Resume Tips Part I of III

Am I the only professional without a resume?

For those of you who, for whatever reason, have not needed an updated resume since your career began, all hope is not lost. Many times professionals have risen through the internal ranks and needed nothing more than internal referrals and applications. Jobs have come and gone, achievements have been logged, but nothing has been succinctly archived in a manner that would resemble a professional resume for an external application. Before you even contact a resume service, get to work collecting your information. Gather old job descriptions and job reviews. The descriptions will likely jog your memory on what you did, and the reviews should outline specific results. Resumes should detail jobs dating back seven to 10 years, so that’s your gauge for how far back you need to search and rebuild. Jobs prior to that should be listed or at least mentioned, but with less detail. Begin to build your content base. Keep in mind resume writers don’t need your content to arrive wrapped in a big red bow, but they aren’t mind readers so they do need the content to arrive. Gather your information and then reach out to find a resume service that seems to align with your approach and price range.

Who or what is the focus of my resume?

When writing your resume for a job search, the natural inclination is to focus on you and what you have done. Seems like the natural thing to do, but the focus isn’t right. You want to focus on your target audience, those people who will be reading your resume and whom you’d like to meet. As you read through potential job descriptions, make note of the common requirements, cultural elements, and special skill sets. You will begin to see a pattern and it will tell you what needs to be added or better emphasized in your resume. Of course you are the star of your own resume, but don’t make yourself the audience too. Make them entertained as they read that what you have done feeds directly into what they want their next hire to do.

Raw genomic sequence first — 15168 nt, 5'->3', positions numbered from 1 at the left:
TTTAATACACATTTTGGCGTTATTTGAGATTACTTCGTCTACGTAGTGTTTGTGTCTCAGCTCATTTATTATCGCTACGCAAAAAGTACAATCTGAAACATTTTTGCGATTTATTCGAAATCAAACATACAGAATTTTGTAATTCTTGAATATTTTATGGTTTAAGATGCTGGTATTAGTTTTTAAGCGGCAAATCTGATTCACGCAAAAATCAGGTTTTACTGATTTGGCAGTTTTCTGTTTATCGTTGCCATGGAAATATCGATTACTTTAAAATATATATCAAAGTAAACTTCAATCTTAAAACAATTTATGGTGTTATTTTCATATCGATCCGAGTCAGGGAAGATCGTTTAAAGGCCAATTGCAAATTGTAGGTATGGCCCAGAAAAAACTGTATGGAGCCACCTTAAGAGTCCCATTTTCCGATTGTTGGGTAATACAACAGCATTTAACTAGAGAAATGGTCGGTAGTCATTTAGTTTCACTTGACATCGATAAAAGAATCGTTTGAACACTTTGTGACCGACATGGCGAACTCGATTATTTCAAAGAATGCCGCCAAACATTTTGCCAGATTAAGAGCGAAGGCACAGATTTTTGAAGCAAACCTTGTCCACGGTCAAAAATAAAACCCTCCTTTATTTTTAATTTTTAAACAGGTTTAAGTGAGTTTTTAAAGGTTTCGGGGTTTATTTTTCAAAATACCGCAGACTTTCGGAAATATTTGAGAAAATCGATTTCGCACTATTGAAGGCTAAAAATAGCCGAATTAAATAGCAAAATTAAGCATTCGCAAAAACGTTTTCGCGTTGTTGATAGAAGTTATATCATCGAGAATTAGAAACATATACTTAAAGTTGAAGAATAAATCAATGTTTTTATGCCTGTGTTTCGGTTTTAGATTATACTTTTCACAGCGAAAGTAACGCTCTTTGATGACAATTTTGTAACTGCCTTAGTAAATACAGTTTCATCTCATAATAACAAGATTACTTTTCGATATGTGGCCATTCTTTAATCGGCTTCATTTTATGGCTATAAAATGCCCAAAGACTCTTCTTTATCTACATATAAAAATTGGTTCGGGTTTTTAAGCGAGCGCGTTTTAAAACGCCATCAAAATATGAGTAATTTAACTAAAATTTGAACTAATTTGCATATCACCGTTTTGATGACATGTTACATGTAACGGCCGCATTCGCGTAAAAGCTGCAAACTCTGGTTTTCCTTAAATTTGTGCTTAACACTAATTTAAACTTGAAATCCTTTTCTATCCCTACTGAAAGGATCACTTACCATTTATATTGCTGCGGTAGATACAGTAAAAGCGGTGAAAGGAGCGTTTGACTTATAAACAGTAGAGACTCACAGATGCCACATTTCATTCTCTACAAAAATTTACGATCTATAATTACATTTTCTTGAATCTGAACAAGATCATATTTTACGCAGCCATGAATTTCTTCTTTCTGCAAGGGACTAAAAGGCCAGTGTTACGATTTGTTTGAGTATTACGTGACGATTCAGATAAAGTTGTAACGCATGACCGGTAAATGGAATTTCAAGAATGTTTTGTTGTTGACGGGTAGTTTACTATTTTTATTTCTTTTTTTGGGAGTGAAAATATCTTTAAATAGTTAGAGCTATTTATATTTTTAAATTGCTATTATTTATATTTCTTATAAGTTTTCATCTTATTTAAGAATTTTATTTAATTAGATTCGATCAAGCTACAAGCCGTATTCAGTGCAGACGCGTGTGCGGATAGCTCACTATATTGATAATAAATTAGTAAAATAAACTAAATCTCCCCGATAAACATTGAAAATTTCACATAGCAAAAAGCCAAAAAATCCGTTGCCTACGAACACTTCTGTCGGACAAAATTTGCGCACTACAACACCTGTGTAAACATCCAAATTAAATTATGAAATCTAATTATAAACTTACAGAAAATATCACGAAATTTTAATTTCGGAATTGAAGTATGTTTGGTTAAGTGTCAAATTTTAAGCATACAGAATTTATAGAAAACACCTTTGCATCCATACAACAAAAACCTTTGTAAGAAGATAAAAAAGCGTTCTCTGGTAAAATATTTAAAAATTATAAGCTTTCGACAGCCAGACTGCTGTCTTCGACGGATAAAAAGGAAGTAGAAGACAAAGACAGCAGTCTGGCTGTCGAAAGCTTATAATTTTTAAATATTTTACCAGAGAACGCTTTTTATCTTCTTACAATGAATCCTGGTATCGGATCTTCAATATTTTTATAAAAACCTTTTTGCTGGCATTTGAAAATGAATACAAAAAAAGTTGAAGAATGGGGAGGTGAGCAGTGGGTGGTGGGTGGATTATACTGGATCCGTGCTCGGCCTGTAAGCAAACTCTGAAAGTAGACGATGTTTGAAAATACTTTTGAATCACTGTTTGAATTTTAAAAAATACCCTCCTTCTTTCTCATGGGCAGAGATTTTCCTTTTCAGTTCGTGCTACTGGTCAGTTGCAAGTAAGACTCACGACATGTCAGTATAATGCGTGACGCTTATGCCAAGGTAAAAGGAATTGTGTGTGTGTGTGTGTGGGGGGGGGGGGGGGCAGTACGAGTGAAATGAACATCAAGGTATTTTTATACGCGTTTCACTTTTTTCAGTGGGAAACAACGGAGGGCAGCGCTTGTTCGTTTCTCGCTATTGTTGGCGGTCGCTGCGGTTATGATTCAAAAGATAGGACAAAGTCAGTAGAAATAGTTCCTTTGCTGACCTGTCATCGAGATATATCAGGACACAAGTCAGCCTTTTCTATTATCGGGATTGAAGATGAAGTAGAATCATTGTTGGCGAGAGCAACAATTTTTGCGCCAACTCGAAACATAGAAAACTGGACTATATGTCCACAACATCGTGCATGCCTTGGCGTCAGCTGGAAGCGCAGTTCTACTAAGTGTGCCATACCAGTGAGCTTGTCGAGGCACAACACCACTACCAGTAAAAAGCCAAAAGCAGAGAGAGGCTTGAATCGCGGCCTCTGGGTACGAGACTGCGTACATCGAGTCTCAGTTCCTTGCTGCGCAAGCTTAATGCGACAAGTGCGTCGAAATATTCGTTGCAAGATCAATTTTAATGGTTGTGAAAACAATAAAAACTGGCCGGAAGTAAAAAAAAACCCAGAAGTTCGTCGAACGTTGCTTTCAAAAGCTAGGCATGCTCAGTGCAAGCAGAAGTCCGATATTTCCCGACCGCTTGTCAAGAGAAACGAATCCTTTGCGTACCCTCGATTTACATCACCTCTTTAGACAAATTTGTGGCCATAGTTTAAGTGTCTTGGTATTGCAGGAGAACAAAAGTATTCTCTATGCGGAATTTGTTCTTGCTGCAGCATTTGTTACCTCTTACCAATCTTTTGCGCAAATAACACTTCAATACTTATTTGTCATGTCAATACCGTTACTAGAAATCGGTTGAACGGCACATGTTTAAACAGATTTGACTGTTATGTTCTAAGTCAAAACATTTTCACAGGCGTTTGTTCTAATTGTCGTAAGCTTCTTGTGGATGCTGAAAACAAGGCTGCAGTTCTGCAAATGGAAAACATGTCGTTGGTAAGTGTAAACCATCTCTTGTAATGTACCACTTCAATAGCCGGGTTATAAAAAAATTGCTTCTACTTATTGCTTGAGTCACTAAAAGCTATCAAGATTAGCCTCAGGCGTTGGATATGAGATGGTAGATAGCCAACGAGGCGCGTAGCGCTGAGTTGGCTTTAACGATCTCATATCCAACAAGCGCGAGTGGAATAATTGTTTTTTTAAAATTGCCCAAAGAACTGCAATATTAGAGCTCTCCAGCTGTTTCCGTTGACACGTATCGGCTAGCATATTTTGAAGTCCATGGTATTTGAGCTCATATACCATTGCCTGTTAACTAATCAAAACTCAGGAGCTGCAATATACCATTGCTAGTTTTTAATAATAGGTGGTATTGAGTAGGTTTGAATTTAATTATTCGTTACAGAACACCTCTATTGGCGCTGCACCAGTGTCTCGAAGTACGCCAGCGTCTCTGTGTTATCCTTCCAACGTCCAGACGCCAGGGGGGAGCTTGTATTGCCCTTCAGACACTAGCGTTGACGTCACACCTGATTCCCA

Should I have multiple versions of my resume to match every application?

Only if you want to make your head spin every time you go to apply for a job. Build a strong resume that markets you as the professional you are, with all of your relevant experience and successes serving as evidence of your expertise. Approach the resume more from the perspective of what you have done and what you have to offer as opposed to the whims of every job description. If you do the former, you will likely offer more value than what the employers are looking for, but if you do the latter, your message will be limited. Most of the jobs you apply for will be looking for similar primary requirements and experience, all of which will be covered in your resume if it is a good, solid, market-driven resume. Use the cover letter for your adaptations to each specific application, drawing similarities between the employer’s core needs and your expertise. Job seekers who have multiple resume versions in their portfolio will inevitably send the wrong one, make unnecessary mistakes while making tedious last-minute changes, and last but most common, fail to make critical and necessary updates to each version. Before you know it, you can’t remember which one got the latest project addition and which ones didn’t. Get one good version of your resume and, being as how that’s your story, stick to it!